- Sterling, A.; O’Connor, A.; Bonadies, J. Geriatric falls: Injury severity is high and disproportionate to mechanism. J. Trauma Acute Care Surg. 2001, 50, 116–119. [Google Scholar] [CrossRef]
- Parkkari, J.; Kannus, P.; Palvanen, M.; Natri, A.; Vainio, J.; Aho, H.; Vuori, I.; Järvinen, M. Majority of hip fractures occur as a result of a fall and impact on the greater trochanter of the femur: A prospective controlled hip fracture study with 206 consecutive patients. Calcif. Tissue Int. 1999, 65, 183–187. [Google Scholar] [CrossRef] [PubMed]
- Hayes, C.; Myers, R.; Morris, N.; Gerhart, N.; Yett, S.; Lipsitz, A. Impact near the hip dominates fracture risk in elderly nursing home residents who fall. Calcif. Tissue Int. 1993, 52, 192–198. [Google Scholar] [CrossRef] [PubMed]
- Jager, E.; Weiss, B.; Coben, H.; Pepe, E. Traumatic brain injuries evaluated in U.S. emergency departments, 1992–1994. Acad. Emerg. Med. 2000, 7, 134–140. [Google Scholar] [CrossRef] [PubMed]
- Stevens, A.; Corso, S.; Finkelstein, A.; Miller, R. The costs of fatal and nonfatal falls among older adults. Injury Prev. 2006, 12, 290–295. [Google Scholar] [CrossRef] [PubMed]
- Vellas, J.; Wayne, J.; Romero, J.; Baumgartner, N.; Garry, J. Fear of falling and restriction of mobility in elderly fallers. Age Ageing 1997, 26, 189–193. [Google Scholar] [CrossRef] [PubMed]
- Gillespie, D.; Robertson, C.; Gillespie, J.; Sherrington, C.; Gates, S.; Clemson, M.; Lamb, E. Interventions for preventing falls in older people living in the community. Cochrane Database Syst. Rev. 2009, 2. [Google Scholar] [CrossRef]
- Chaudhuri, S.; Thompson, H.; Demiris, G. Fall detection devices and their use with older adults: A systematic review. J. Geriatr. Phys. Ther. 2014, 37, 178–196. [Google Scholar] [CrossRef] [PubMed]
- Porter, E.J. Wearing and using personal emergency response system buttons. J. Gerontol. Nurs. 2005, 31, 26–33. [Google Scholar] [CrossRef] [PubMed]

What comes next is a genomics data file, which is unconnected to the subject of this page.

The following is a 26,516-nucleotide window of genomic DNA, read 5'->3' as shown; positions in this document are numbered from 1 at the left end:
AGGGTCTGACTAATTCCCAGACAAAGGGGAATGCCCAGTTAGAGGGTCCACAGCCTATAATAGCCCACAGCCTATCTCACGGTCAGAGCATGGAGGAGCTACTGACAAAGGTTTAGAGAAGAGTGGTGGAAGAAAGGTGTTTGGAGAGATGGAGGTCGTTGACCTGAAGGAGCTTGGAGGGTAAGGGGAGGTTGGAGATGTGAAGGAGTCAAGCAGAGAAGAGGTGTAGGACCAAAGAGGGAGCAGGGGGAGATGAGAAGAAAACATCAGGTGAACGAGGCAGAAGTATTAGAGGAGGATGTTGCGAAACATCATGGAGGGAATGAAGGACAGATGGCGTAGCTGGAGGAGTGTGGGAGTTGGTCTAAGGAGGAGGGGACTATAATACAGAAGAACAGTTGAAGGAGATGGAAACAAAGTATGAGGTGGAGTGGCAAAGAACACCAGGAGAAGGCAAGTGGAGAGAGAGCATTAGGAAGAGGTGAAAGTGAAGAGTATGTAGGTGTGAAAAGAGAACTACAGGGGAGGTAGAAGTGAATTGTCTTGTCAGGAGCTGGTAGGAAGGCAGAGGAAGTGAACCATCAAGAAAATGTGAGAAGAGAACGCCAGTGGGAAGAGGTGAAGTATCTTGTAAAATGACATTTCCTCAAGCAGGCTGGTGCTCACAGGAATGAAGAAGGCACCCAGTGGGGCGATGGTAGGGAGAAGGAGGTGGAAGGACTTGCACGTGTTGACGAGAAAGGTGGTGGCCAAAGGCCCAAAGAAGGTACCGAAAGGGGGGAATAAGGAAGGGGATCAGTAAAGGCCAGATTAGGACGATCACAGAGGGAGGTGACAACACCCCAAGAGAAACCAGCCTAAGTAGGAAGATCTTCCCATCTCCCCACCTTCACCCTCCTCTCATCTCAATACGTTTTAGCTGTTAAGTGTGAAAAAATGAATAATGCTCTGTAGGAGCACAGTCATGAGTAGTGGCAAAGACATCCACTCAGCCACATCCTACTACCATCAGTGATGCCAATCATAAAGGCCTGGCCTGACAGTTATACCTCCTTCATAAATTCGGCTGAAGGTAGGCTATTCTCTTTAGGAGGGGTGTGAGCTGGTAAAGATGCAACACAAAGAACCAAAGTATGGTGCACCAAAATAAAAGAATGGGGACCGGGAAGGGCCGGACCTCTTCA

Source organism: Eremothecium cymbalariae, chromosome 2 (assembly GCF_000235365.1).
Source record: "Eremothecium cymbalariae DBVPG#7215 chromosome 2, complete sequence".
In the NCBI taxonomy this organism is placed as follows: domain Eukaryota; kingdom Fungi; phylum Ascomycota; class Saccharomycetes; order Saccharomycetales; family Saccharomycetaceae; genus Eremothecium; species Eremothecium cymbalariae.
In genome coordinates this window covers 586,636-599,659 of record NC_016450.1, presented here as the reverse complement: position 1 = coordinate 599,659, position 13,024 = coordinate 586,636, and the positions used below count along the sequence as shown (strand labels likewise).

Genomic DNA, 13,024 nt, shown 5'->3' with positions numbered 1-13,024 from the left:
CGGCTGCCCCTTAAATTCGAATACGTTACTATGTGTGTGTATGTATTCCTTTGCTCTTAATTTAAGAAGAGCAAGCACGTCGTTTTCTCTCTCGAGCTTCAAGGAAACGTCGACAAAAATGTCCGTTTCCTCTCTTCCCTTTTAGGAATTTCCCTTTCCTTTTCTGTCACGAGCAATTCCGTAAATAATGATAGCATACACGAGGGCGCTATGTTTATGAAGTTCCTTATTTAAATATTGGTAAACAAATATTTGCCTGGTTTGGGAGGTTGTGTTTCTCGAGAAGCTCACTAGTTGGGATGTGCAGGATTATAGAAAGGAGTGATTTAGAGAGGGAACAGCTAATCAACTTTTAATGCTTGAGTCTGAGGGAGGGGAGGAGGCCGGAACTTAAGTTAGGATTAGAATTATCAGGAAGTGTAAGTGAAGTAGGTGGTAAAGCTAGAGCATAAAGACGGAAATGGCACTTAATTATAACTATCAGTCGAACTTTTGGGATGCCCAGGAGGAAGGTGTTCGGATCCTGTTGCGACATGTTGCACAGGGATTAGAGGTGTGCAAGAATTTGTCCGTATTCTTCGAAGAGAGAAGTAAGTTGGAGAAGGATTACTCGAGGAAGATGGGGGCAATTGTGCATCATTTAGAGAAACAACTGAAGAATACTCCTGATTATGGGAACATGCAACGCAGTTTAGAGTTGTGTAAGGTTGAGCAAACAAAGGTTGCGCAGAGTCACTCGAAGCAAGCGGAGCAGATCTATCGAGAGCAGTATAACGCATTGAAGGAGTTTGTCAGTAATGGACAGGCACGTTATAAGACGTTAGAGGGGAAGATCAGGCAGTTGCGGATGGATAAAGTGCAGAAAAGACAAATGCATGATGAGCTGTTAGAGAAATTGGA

- Fleming, J.; Brayne, C. Inability to get up after falling, subsequent time on floor, and summoning help: Prospective cohort study in people over 90. BMJ 2008, 337. [Google Scholar] [CrossRef] [PubMed]
- Bourke, K.; O’Brien, V.; Lyons, M. Evaluation of a threshold-based tri-axial accelerometer fall detection algorithm. Gait Posture 2007, 26, 194–199. [Google Scholar] [CrossRef] [PubMed]
- Bourke, K.; van de Ven, W.; Chaya, E.; OLaighin, M.; Nelson, J. Testing of a long-term fall detection system incorporated into a custom vest for the elderly. In Proceedings of the IEEE Engineering in Medicine and Biology Society, Vancouver, BC, Canada, 20–25 August 2008; pp. 2844–2847.
- Kangas, M.; Vikman, I.; Wiklander, J.; Lindgren, P.; Nyberg, L.; Jämsä, T. Sensitivity and specificity of fall detection in people aged 40 years and over. Gait Posture 2009, 29, 571–574. [Google Scholar] [CrossRef] [PubMed]
- Bourke, K.; van de Ven, P.; Gamble, M.; O’Connor, R.; Murphy, K.; Bogan, E.; McQuade, E.; Finucane, P.; Olaighin, G.; Nelson, J. Assessment of waist-worn tri-axial accelerometer based fall-detection algorithms using continuous unsupervised activities. In Proceedings of the IEEE Engineering in Medicine and Biology Society, Buenos Aires, Argentina, 1–4 September 2010.
- Bloch, F.; Gautier, V.; Noury, N.; Lundy, E.; Poujaud, J.; Claessens, E.; Rigaud, S. Evaluation under real-life conditions of a stand-alone fall detector for the elderly subjects. Ann. Phys. Rehabil. Med. 2011, 54, 391–398. [Google Scholar] [CrossRef] [PubMed]
- Igual, R.; Medrano, C.; Plaza, I. Challenges, issues and trends in fall detection systems. BiolMed. Eng. Online 2013, 12. [Google Scholar] [CrossRef] [PubMed]